Windows 7 is here, cue the balloons and showgirls. It's Microsoft's attempt to reclaim some relevance in the world of computer operating systems (you know, the software that makes your computer work, or not).
It's hard to believe a company that still dominates in OS market share (90 percent +/-) with its ubiquitous Windows franchise is having to convince the public it can still build a product people actually want to buy. It's also hard to believe that only yesterday (and by that I mean more than 20 years ago) I was zipping right along with MS-DOS and WordPerfect on a Compaq lunchbox-portable computer with an orange-monochrome screen and a modem. No graphical Interface! No Mouse! No Web! Just a command-line prompt and some electronic bulletin boards to dial into!! But I digress.
We are in the modern world now and, while Windows continues to be the default OS, everyone is talking about Mac OS X, Linux and the second coming of, wait, no, just the much-anticipated arrival of Google's Chrome OS.
The future is the Web, not the OS, and everyone knows it.
Still, the pundits, geeks and analysts living in the cloud have taken some notice of Windows 7. The conventional wisdom is that it's the OS that Windows Vista should have been. And it should be good enough to convince businesses and consumers alike to finally switch from Windows XP, which was first released in 2001.
David Pogue at the NYT says "Windows 7 Keeps the Good, Tries to Fix Flaws" and the WSJ's Walt Mossberg calls it "A Windows to Help You Forget." Even Engadget's exhaustive review concludes that "Windows 7 is great news for those millions of souls" who use Windows.
You can just hear the cash registers ringing-in an avalanche of upgrade sales. And that's probably how Microsoft judges relevance. Everyone likes buzz and public acclaim. But most companies really judge success and relevance on the bottom line. Microsoft is no different.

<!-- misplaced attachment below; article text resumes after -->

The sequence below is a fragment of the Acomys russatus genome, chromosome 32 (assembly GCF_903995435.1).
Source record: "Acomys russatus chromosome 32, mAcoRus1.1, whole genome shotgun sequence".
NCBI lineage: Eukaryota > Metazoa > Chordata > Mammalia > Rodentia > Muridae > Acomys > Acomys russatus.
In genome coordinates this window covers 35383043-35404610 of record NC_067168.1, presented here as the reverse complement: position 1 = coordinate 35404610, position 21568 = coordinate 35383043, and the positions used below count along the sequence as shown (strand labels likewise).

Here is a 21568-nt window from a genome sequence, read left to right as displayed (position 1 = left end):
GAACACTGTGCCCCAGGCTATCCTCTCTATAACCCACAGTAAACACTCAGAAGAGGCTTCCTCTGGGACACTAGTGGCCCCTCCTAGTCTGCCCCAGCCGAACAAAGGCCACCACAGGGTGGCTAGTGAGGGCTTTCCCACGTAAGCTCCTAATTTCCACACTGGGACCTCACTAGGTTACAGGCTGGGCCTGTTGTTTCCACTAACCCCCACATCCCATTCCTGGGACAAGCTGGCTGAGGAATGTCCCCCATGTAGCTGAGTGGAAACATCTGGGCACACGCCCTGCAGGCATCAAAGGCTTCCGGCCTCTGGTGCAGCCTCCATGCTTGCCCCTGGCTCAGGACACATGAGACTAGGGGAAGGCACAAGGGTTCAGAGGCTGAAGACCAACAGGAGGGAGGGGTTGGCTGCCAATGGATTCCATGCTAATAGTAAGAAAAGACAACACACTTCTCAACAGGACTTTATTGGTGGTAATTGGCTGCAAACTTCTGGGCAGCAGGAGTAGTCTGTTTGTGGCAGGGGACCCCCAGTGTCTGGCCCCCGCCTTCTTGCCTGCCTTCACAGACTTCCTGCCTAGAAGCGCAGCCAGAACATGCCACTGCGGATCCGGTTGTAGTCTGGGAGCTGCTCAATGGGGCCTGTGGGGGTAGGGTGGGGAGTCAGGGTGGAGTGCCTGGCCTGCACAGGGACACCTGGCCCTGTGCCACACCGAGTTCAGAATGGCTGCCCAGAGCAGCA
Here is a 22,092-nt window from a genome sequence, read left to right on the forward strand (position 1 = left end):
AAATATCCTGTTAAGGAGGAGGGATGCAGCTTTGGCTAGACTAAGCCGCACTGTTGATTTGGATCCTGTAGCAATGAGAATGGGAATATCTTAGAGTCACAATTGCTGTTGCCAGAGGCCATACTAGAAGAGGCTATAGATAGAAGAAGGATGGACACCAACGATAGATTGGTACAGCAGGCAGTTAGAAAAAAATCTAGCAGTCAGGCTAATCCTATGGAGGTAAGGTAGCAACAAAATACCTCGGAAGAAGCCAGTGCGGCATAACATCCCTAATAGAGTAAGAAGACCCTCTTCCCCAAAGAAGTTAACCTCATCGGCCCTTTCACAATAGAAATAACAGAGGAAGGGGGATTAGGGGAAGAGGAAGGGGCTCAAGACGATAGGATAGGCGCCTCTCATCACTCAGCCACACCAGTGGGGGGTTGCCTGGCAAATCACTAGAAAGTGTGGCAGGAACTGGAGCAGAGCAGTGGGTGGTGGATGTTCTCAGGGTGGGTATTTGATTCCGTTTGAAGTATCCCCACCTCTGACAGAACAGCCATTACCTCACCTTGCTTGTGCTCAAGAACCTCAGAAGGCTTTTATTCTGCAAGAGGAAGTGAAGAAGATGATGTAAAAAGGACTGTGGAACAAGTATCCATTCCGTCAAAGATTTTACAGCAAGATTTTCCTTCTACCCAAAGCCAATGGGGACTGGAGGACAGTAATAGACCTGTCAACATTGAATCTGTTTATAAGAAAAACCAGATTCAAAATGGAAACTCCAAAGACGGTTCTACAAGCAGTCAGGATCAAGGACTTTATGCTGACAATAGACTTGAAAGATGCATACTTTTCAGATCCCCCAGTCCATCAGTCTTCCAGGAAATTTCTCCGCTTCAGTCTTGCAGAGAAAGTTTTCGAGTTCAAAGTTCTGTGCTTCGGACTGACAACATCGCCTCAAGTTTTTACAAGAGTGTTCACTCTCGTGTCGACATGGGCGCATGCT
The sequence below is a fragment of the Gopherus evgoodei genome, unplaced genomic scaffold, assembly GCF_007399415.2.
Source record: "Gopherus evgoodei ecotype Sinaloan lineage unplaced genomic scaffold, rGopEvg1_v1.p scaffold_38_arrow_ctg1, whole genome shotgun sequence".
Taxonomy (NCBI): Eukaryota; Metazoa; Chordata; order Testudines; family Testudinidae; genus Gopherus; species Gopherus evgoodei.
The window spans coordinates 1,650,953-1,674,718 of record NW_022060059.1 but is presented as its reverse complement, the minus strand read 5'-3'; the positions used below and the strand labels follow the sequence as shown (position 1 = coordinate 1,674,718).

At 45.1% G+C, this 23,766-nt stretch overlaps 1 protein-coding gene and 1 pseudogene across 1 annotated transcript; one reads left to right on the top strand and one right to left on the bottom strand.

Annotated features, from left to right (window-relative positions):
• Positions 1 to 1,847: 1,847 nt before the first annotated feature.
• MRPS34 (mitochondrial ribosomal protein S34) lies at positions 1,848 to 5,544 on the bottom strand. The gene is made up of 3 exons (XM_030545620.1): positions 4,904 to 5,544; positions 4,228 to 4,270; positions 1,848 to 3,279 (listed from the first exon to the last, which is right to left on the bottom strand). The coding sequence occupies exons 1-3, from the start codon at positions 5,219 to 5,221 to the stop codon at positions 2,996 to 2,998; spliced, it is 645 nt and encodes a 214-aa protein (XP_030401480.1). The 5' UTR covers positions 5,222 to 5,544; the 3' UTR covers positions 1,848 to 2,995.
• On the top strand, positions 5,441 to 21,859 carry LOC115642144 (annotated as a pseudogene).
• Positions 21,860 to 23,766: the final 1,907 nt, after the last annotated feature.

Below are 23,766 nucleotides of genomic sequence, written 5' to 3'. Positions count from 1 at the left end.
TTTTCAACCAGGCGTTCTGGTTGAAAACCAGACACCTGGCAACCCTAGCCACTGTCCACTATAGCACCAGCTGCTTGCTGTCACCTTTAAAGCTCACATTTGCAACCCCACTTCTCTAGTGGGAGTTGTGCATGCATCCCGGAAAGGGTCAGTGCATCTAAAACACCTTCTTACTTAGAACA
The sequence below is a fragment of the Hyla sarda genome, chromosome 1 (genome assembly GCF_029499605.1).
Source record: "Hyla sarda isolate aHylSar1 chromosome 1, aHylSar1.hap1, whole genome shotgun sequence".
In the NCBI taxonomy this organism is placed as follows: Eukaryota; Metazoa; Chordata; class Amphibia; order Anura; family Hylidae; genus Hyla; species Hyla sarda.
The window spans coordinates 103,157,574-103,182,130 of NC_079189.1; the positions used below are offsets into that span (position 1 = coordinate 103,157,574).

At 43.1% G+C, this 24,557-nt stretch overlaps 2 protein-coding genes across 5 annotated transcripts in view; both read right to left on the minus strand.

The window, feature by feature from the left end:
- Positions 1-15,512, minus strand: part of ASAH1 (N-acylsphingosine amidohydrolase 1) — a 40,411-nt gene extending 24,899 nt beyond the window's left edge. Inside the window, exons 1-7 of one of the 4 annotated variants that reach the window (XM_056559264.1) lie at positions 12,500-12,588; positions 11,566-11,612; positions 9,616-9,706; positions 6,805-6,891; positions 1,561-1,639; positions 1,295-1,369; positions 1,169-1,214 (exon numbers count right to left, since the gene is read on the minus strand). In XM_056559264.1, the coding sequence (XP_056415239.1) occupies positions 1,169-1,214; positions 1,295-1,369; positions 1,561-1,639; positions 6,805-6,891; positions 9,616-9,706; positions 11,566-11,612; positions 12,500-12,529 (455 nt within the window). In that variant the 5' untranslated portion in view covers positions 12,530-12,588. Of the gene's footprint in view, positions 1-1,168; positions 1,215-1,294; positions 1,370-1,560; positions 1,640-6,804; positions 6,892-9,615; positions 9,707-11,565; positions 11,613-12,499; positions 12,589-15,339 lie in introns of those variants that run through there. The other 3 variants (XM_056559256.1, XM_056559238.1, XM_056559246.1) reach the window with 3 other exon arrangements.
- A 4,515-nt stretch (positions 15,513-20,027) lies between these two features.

Word on the street is that you can't call the switch from XP to Windows 7 an upgrade. The process really amounts to switching to a new OS. They may both come from Microsoft and be called "Windows," but they're very different beasts. Apparently it's much easier to move from the much-maligned Vista to Win7.
A quick search of Google (I could have used Bing, but old habits die hard) turns up articles with headlines such as "How-To: Install Windows 7 and live to tell about it," "Windows 7 upgrade can take nearly a day" and "What is a Windows 7 upgrade, really?"
I can't really speak to the upgrade issue. I did a clean install of the Windows 7 preview that Microsoft released months ago and it was easy, FWTW.
This is probably as good a time as any to recount the history of Windows because, like me, you're probably thinking that this must be the seventh iteration of Windows. Let's count:
- Windows 1.0
- Windows 2.0
- Windows 3.0
- Windows NT
- Windows 95
- Windows 98
- Windows Millennium Edition
- Windows 2000
- Windows XP
- Windows Vista
- Windows 7
So I count 11 main releases. The name must signify something else. Or I can't count. (Let's also not forget that there have been myriad variations on the WIndows OS that I'm not counting, such as "Windows XP Tablet PC Edition"). So I googled my question and found a plausible answer from Ed Bott on ZDNet. He suggests that it's the seventh main release of the Windows NT branch.
Whatever the reasoning behind the number "7," the real question is whether it adds up as a worthy challenger to the darlings of the moment, Mac and Linux. The answer has been, mostly, "yes."
Linux users have been open about seeing the improvements evident in Windows 7. Although, as this TuxRadar piece concludes, Linux does almost everything as well or better and is an open system.
The seemingly eternal Mac vs. PC discussion is now balanced again, with observers seeing a virtual tie where only recently Mac OS X had been the clear leader. Some, like Walt Mossberg, give the edge to Mac, others, including Joe Wilcox at Betanews, give the edge to Win7. It's close either way.
So, by all accounts, mission accomplished, Microsoft!